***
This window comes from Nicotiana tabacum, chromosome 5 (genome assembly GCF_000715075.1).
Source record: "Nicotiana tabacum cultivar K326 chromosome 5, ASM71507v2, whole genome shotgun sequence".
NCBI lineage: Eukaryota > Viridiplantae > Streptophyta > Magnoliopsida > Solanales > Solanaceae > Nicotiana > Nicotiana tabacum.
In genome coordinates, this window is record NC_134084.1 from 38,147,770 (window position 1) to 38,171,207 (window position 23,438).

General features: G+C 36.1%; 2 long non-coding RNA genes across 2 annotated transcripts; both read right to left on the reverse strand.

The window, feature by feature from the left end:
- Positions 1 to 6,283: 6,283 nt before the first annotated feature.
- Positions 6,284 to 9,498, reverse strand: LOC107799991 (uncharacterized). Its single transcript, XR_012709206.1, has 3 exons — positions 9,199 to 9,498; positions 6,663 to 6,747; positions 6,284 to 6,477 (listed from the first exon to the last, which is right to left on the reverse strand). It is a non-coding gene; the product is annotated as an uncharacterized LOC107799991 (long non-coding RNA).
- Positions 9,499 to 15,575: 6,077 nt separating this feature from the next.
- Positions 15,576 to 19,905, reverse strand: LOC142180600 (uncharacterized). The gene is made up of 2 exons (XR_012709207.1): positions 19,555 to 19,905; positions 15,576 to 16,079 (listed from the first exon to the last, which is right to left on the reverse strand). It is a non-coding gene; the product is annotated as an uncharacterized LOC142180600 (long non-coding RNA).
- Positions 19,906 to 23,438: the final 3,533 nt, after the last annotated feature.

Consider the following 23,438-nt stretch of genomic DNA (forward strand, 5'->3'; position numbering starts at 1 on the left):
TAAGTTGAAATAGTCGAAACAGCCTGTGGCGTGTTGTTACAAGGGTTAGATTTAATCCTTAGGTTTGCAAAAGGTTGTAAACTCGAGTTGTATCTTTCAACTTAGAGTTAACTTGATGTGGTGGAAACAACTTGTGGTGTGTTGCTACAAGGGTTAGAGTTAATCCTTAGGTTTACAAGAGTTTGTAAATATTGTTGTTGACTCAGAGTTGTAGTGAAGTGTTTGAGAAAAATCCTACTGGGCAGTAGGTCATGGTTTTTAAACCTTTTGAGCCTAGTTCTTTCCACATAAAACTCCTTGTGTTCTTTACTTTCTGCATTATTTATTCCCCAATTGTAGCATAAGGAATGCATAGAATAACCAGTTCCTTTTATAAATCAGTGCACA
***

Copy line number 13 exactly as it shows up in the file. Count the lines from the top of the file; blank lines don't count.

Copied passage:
TAAGTTGAAATAGTCGAAACAGCCTGTGGCGTGTTGTTACAAGGGTTAGATTTAATCCTTAGGTTTGCAAAAGGTTGTAAACTCGAGTTGTATCTTTCAACTTAGAGTTAACTTGATGTGGTGGAAACAACTTGTGGTGTGTTGCTACAAGGGTTAGAGTTAATCCTTAGGTTTACAAGAGTTTGTAAATATTGTTGTTGACTCAGAGTTGTAGTGAAGTGTTTGAGAAAAATCCTACTGGGCAGTAGGTCATGGTTTTTAAACCTTTTGAGCCTAGTTCTTTCCACATAAAACTCCTTGTGTTCTTTACTTTCTGCATTATTTATTCCCCAATTGTAGCATAAGGAATGCATAGAATAACCAGTTCCTTTTATAAATCAGTGCACA